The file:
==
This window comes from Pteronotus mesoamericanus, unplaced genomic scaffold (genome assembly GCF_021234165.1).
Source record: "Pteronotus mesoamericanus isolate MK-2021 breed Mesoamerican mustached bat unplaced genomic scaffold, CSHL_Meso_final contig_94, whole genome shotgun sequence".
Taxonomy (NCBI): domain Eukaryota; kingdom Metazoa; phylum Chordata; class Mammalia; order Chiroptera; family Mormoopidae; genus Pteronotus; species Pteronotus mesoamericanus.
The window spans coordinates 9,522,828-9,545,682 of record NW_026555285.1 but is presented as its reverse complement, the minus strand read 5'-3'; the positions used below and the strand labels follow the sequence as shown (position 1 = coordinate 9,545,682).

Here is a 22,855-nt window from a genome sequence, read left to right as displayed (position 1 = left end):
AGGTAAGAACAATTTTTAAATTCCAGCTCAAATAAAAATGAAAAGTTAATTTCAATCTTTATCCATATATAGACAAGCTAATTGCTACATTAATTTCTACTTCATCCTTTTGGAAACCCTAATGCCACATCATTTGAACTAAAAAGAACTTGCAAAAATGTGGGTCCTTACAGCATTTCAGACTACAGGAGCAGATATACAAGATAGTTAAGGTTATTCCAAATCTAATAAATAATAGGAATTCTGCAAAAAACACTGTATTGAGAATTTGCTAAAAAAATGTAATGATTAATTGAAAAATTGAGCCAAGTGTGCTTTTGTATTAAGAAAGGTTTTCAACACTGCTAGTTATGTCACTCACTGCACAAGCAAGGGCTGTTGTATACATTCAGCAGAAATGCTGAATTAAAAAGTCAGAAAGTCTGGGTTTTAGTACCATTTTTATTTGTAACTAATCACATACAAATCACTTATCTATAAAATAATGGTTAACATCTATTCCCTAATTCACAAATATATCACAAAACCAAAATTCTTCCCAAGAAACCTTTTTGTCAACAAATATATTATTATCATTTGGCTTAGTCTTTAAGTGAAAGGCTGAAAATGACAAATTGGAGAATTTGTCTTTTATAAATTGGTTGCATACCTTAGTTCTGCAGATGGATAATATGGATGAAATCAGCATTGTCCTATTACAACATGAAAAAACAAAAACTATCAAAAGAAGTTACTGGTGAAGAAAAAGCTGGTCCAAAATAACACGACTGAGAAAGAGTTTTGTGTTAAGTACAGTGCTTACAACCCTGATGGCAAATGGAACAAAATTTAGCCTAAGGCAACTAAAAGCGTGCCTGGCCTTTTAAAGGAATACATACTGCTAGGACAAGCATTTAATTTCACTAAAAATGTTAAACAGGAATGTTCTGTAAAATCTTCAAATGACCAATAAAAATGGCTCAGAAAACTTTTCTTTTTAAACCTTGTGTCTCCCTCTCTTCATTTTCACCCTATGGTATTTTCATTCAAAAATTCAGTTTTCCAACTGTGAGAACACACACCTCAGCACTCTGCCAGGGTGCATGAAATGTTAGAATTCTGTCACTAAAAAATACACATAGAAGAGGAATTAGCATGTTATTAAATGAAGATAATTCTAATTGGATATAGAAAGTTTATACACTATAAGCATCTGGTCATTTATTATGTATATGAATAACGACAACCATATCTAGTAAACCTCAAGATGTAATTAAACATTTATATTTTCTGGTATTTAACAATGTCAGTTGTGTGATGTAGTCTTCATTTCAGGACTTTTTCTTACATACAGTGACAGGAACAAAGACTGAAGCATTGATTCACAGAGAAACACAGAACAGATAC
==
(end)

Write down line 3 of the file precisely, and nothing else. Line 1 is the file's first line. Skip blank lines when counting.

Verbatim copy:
Taxonomy (NCBI): domain Eukaryota; kingdom Metazoa; phylum Chordata; class Mammalia; order Chiroptera; family Mormoopidae; genus Pteronotus; species Pteronotus mesoamericanus.